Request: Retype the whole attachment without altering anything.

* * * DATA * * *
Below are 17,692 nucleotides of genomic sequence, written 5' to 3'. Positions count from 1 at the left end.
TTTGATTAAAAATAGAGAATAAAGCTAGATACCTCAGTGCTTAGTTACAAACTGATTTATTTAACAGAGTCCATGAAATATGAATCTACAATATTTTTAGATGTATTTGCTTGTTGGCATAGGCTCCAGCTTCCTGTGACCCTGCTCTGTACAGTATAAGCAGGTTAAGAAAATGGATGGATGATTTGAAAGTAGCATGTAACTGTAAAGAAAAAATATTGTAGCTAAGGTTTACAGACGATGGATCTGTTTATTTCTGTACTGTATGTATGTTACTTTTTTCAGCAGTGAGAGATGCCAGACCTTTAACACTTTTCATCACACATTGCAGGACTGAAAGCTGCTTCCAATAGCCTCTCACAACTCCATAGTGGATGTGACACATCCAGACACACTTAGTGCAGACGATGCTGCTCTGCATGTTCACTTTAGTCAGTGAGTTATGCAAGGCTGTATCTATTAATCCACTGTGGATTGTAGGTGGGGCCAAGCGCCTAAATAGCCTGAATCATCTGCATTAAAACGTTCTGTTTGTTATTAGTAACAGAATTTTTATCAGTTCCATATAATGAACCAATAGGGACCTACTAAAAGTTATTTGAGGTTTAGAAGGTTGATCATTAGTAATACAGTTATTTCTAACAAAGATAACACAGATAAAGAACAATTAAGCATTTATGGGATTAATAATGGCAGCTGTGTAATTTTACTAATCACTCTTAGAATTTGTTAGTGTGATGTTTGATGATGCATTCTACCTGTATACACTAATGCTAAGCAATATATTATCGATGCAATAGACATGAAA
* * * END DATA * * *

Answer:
Below are 17,692 nucleotides of genomic sequence, written 5' to 3'. Positions count from 1 at the left end.
TTTGATTAAAAATAGAGAATAAAGCTAGATACCTCAGTGCTTAGTTACAAACTGATTTATTTAACAGAGTCCATGAAATATGAATCTACAATATTTTTAGATGTATTTGCTTGTTGGCATAGGCTCCAGCTTCCTGTGACCCTGCTCTGTACAGTATAAGCAGGTTAAGAAAATGGATGGATGATTTGAAAGTAGCATGTAACTGTAAAGAAAAAATATTGTAGCTAAGGTTTACAGACGATGGATCTGTTTATTTCTGTACTGTATGTATGTTACTTTTTTCAGCAGTGAGAGATGCCAGACCTTTAACACTTTTCATCACACATTGCAGGACTGAAAGCTGCTTCCAATAGCCTCTCACAACTCCATAGTGGATGTGACACATCCAGACACACTTAGTGCAGACGATGCTGCTCTGCATGTTCACTTTAGTCAGTGAGTTATGCAAGGCTGTATCTATTAATCCACTGTGGATTGTAGGTGGGGCCAAGCGCCTAAATAGCCTGAATCATCTGCATTAAAACGTTCTGTTTGTTATTAGTAACAGAATTTTTATCAGTTCCATATAATGAACCAATAGGGACCTACTAAAAGTTATTTGAGGTTTAGAAGGTTGATCATTAGTAATACAGTTATTTCTAACAAAGATAACACAGATAAAGAACAATTAAGCATTTATGGGATTAATAATGGCAGCTGTGTAATTTTACTAATCACTCTTAGAATTTGTTAGTGTGATGTTTGATGATGCATTCTACCTGTATACACTAATGCTAAGCAATATATTATCGATGCAATAGACATGAAA